Threads / UI Thread

Background Tasks – Part 1

Regular readers of Styling Android will understand that it is dedicated to improving the look & feel (UI) and User Experience (UX) of Android apps. One particular area in which we can really frustrate our users is when the app does not respond to their touches / clicks, and it is vital that we keep our app as responsive as possible. I use the term responsive in the context of responding to the user’s actions and not as it is often used in the phrase “Responsive Web Design” to describe how your presentation adjusts to the display. In this series of articles we’ll have a look at some useful techniques for keeping your apps responsive.

Android is a multi-threaded environment, and the common Java threading components are available to us. When an Android app is launched, the system creates a thread for the application which is known as the “main” thread. There are some others created as well, but the key one is “main”. If you run up any project under the debugger in Eclipse you will see the main thread:

The main thread
The main thread

The main thread is really important because it is the thread which handles UI events. When the user touches the screen, any touch / click handlers that we have registered will be invoked on the main thread. This is why often the main thread is also referred to as the “UI thread”. Personally I prefer the term UI thread because it acts as a constant reminder that it is handling UI events.

Android uses this one thread to handle all UI events, and if our app performs a long running task on the UI thread, subsequent UI events will not be handled until this task completes. To the user this will appear as though the app has hung. Android does provide the user with protection against badly behaving apps. If your app ties up the UI thread for more than 5 seconds (or a BroadcastReceiver does not complete within 10 seconds), Android will throw up the dreaded “Application Not Responding” (ANR) dialog which gives the user the opportunity to quit your app. I cannot stress enough how bad this is to the user, and is highly likely to get your app uninstalled!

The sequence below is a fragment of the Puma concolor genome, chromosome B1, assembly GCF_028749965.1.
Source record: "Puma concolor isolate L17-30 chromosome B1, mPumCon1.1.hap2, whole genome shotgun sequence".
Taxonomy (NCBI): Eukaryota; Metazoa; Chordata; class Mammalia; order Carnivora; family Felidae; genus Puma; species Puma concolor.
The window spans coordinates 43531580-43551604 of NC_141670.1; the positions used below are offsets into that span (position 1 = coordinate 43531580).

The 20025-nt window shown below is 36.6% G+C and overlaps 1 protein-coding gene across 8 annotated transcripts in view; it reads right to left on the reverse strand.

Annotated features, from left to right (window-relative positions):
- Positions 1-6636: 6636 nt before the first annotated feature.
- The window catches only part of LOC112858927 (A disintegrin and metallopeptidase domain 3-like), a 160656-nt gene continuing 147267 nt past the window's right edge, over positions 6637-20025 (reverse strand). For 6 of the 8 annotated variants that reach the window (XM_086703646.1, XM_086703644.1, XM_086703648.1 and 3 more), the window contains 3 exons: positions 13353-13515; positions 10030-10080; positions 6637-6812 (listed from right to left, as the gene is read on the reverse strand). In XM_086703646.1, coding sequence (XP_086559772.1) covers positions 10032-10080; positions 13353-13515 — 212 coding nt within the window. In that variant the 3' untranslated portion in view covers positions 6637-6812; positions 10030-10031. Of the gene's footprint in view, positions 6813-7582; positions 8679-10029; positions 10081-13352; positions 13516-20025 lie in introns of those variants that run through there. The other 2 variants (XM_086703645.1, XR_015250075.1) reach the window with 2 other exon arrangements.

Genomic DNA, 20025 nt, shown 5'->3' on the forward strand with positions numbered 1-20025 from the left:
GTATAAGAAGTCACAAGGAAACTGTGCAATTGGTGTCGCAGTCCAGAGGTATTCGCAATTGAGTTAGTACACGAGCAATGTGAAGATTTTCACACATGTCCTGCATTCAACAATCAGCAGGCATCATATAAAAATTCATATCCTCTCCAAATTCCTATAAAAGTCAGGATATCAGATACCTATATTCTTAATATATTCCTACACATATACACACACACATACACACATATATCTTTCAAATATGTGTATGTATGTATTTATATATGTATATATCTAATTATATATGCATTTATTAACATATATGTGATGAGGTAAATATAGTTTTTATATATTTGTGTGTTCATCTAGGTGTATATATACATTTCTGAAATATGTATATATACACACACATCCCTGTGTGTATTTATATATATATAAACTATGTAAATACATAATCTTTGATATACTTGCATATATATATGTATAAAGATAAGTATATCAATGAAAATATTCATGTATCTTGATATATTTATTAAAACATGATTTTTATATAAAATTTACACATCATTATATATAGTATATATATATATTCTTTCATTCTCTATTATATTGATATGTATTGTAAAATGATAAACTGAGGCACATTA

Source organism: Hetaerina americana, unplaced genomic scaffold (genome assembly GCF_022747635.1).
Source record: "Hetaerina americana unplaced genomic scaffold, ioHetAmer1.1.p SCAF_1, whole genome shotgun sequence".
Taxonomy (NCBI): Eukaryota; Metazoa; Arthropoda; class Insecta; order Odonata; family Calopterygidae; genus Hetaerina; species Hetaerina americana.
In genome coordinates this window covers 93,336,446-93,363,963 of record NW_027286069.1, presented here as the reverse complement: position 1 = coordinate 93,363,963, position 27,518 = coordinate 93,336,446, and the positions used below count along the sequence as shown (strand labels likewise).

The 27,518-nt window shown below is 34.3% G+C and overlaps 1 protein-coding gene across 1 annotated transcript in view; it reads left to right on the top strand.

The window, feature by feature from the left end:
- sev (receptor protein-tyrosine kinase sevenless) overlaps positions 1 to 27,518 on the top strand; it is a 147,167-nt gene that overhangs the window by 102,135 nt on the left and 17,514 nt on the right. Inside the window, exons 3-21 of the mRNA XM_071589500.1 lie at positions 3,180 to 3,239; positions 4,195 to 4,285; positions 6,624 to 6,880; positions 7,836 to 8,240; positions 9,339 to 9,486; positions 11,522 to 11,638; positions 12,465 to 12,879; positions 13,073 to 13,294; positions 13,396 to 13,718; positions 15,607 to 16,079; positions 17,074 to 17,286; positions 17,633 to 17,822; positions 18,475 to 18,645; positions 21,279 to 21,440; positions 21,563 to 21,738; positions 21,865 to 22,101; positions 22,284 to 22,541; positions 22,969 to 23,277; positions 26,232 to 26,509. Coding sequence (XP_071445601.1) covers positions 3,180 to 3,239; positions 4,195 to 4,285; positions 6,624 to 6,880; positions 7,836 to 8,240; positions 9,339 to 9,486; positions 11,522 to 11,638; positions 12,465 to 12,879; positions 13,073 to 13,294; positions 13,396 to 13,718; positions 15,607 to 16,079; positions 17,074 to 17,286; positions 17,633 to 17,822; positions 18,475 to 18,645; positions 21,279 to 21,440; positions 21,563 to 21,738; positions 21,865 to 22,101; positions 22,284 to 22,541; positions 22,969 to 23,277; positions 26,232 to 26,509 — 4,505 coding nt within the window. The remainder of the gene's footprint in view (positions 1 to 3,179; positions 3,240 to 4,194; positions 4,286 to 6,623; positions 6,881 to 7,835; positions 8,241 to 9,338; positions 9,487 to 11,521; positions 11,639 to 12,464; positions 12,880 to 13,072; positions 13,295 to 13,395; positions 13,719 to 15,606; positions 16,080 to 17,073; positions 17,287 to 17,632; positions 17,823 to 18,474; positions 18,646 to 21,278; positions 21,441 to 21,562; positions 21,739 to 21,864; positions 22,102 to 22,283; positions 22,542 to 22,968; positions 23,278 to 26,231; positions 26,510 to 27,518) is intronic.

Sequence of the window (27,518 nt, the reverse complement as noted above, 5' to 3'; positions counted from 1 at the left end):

So the very simple key to keeping the UI responsive is to keep the UI thread as free as possible. Whenever we respond to UI events we must complete as quickly as possible. If we have something non-trivial to do, then we need to consider doing it on another thread so that we can free up the UI thread as quickly as possible.

A really important thing to remember is that all of the life-cycle methods of our Activities are executed on the UI thread. So we should not be performing, for example, network calls in the onCreate() method of our Activity.

One of the problems that we face is that sometimes we cannot be sure when a heavy method will be invoked on the UI thread. Fortunately we have StrictMode which was introduced in Gingerbread (API level 9) and will alert us to potential problems. I’m not going to provide a full tutorial on StrictMode here, as it is really quite straightforward. I would advocate enabling StrictMode during all testing to help identify all potential problems. Always remember to remove it before releasing you app, though!

Hopefully you should understand why it is important to keep the UI thread as free as possible. In the next part of this series we’ll begin looking at techniques to enable us to do this.

© 2012, Mark Allison. All rights reserved.

Copyright © 2012 Styling Android. All Rights Reserved.
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  1. Looking forward to the nuts and bolts articles coming up!

    Although potentially not directly related, I’d like to see an implementation that saves data through orientation changes.

    Our apps are not guilty of doing anything big in the UI thread, but we are guilty of not storing the information through a rotation change. So that the background network work has to go all over again for a rotation change.

    1. I’ll put rotation change handling on my articles todo list. It may be a few weeks before I get to it as there’s a few articles to come in this series first!

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